Dorset — a bird’s eye view
Lyme Regis Photograph by Grahame Austin of Kitchenham Photography; text by Jo Draper
Published in April ’09
Dorset’s western outpost is the town of Lyme Regis, the most westerly parish in Dorset, butting up to Devon. The town was a medieval seaport and since the 18th century it has been a holiday resort too. Although never a large town, it has been important in geology and in literature. Mary Anning, the famous fossilist, made many important discoveries of fossils here in the early 19th century and helped establish geology as a science. The town appears in many books – most famously Jane Austen’s Persuasion (1818) and The French Lieutenant’s Woman (1969) by John Fowles, who lived locally. Until the railway arrived in 1903, it was a rather exclusive resort because it was too difficult for the day-tripper to travel there. All that changed with the train, and day-trippers as well as longer-stayers have been welcomed ever since. The railway no longer exists.
From the air the landscape looks much flatter than when walking: Lyme is a hilly place. The photograph is taken at high tide with very little beach showing. On the left is the Cobb, the little harbour whose Portland Stone walls writhe in sinuous curves, keeping the force of the sea off the town proper. Without the Cobb the town would have been washed away. The older houses where the Cobb meets the land stand out well, with the steep Cobb Road leading up inland.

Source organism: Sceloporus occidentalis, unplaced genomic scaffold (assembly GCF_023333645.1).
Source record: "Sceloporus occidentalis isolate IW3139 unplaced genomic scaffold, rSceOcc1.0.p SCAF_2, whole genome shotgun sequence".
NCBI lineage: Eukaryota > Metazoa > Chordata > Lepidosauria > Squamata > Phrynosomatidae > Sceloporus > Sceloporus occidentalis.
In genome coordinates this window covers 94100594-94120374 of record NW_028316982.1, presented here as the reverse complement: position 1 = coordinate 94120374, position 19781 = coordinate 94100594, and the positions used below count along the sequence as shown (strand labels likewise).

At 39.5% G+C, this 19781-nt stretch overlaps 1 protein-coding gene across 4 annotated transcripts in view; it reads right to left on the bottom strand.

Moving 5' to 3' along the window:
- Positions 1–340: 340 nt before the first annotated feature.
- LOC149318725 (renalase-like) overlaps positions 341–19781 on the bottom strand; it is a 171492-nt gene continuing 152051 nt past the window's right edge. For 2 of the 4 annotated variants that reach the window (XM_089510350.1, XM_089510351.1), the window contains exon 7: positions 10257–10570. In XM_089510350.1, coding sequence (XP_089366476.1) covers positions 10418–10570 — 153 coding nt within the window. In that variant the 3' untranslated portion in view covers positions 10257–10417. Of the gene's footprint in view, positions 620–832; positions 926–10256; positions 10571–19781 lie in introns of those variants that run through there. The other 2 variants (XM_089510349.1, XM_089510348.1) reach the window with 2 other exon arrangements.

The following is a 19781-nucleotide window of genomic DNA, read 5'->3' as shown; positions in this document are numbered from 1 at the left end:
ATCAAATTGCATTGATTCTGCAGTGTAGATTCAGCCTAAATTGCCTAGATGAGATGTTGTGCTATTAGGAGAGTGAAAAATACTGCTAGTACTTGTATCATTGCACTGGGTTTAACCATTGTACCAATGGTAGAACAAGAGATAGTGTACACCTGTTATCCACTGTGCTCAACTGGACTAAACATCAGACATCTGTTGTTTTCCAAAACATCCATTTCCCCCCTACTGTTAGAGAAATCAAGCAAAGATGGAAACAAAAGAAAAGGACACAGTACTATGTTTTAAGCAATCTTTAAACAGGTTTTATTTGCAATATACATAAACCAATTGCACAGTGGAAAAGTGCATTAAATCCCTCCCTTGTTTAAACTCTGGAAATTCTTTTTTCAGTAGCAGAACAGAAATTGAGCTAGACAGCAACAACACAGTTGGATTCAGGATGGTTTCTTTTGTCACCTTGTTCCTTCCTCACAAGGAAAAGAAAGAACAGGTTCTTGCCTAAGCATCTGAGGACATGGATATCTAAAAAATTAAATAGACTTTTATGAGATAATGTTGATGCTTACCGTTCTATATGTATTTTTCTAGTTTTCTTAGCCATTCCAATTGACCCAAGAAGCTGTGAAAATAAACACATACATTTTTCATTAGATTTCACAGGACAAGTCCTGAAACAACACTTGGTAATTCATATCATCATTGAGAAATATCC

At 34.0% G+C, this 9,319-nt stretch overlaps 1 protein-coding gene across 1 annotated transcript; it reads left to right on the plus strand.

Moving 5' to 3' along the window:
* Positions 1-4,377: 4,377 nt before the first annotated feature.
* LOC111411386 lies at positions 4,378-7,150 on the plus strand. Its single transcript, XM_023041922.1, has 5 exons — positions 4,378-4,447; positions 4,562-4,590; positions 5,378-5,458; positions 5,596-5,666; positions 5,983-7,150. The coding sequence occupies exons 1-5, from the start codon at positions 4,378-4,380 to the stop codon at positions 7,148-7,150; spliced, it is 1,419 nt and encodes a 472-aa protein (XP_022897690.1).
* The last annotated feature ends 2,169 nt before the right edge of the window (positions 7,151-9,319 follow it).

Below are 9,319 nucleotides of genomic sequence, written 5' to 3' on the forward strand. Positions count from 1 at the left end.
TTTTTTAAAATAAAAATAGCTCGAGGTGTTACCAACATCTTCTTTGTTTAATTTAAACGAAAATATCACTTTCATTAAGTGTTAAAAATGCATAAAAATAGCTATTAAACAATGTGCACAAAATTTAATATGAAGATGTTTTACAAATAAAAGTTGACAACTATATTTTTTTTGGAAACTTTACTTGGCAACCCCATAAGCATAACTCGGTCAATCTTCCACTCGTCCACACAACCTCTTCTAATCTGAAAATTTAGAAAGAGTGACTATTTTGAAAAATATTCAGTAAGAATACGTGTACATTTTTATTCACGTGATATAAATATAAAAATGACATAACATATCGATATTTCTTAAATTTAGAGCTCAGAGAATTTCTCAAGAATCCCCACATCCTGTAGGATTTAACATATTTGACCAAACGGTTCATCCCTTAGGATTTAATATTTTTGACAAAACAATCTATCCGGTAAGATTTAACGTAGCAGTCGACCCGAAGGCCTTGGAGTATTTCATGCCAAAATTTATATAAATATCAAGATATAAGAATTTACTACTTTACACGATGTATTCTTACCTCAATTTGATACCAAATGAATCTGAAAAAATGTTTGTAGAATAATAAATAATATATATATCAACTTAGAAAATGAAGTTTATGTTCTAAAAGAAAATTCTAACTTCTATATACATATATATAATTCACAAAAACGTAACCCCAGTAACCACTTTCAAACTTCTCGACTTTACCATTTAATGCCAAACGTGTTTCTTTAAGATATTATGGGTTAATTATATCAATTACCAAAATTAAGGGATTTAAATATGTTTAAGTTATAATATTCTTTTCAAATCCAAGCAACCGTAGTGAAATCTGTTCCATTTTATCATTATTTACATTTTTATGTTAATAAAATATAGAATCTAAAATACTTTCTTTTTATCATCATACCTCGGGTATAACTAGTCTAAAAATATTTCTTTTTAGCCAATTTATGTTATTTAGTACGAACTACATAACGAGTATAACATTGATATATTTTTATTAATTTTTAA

The Langmoor Gardens, the green patch coming down to the seafront, are on very unstable land: attempted development here in 1962 led to a spectacular landslip. This instability is why the old town was in two parts – a little settlement at the Cobb and the town proper in the more stable valley. The trees mark the steepest slopes in the gardens and continue across Cobb Road, again on the steeper land. Houses and a hotel line the shore in the centre, and rougher looking parts of the sea-wall (actually a heap of rocks) frame the river mouth. The old town starts here, with the church visible as a grey building on the right, and dense older houses in the river valley and leading uphill along Broad Street to the left.
Car parks show as large, angular, greyish areas – Holmbush, off Cobb Road, to the left, Woodmead in the centre, and Charmouth Road on the extreme right. Planned developments of houses from the 20th century are much more regular than the old town, especially off Anning Road in the centre; the green area is a playing field. Caravans, all white, show as small rectangles on the top right, off Charmouth Road. East Cliff, on the extreme right, looks very vulnerable with the cliff falling away. New sea walls and more rocks protect the shore to the left of the green point – these walls incorporate the new sewage works.
Although it has grown a good deal in the 20th century, there are still lots of fields just inland. On the top left, the attractive countryside can be ignored: this is the start of Uplyme – which is in Devon.